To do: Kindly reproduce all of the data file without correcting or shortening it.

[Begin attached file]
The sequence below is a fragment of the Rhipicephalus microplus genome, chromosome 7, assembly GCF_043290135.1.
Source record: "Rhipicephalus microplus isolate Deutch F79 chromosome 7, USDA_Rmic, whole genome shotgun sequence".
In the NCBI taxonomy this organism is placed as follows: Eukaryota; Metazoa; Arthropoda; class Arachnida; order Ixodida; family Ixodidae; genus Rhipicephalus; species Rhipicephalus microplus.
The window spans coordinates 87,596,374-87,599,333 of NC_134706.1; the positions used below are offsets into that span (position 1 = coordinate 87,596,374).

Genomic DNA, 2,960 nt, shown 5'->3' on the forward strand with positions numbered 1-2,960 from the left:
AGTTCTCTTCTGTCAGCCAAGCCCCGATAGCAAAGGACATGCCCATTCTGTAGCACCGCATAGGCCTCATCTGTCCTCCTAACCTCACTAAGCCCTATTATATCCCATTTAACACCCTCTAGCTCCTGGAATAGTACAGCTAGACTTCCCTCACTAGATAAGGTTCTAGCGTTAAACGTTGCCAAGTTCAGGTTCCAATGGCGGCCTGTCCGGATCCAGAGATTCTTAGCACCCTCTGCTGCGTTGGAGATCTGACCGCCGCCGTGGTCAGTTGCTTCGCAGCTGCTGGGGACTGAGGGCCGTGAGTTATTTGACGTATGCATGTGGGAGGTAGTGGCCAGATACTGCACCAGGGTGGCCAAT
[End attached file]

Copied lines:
The sequence below is a fragment of the Rhipicephalus microplus genome, chromosome 7, assembly GCF_043290135.1.
Source record: "Rhipicephalus microplus isolate Deutch F79 chromosome 7, USDA_Rmic, whole genome shotgun sequence".
In the NCBI taxonomy this organism is placed as follows: Eukaryota; Metazoa; Arthropoda; class Arachnida; order Ixodida; family Ixodidae; genus Rhipicephalus; species Rhipicephalus microplus.
The window spans coordinates 87,596,374-87,599,333 of NC_134706.1; the positions used below are offsets into that span (position 1 = coordinate 87,596,374).

Genomic DNA, 2,960 nt, shown 5'->3' on the forward strand with positions numbered 1-2,960 from the left:
AGTTCTCTTCTGTCAGCCAAGCCCCGATAGCAAAGGACATGCCCATTCTGTAGCACCGCATAGGCCTCATCTGTCCTCCTAACCTCACTAAGCCCTATTATATCCCATTTAACACCCTCTAGCTCCTGGAATAGTACAGCTAGACTTCCCTCACTAGATAAGGTTCTAGCGTTAAACGTTGCCAAGTTCAGGTTCCAATGGCGGCCTGTCCGGATCCAGAGATTCTTAGCACCCTCTGCTGCGTTGGAGATCTGACCGCCGCCGTGGTCAGTTGCTTCGCAGCTGCTGGGGACTGAGGGCCGTGAGTTATTTGACGTATGCATGTGGGAGGTAGTGGCCAGATACTGCACCAGGGTGGCCAAT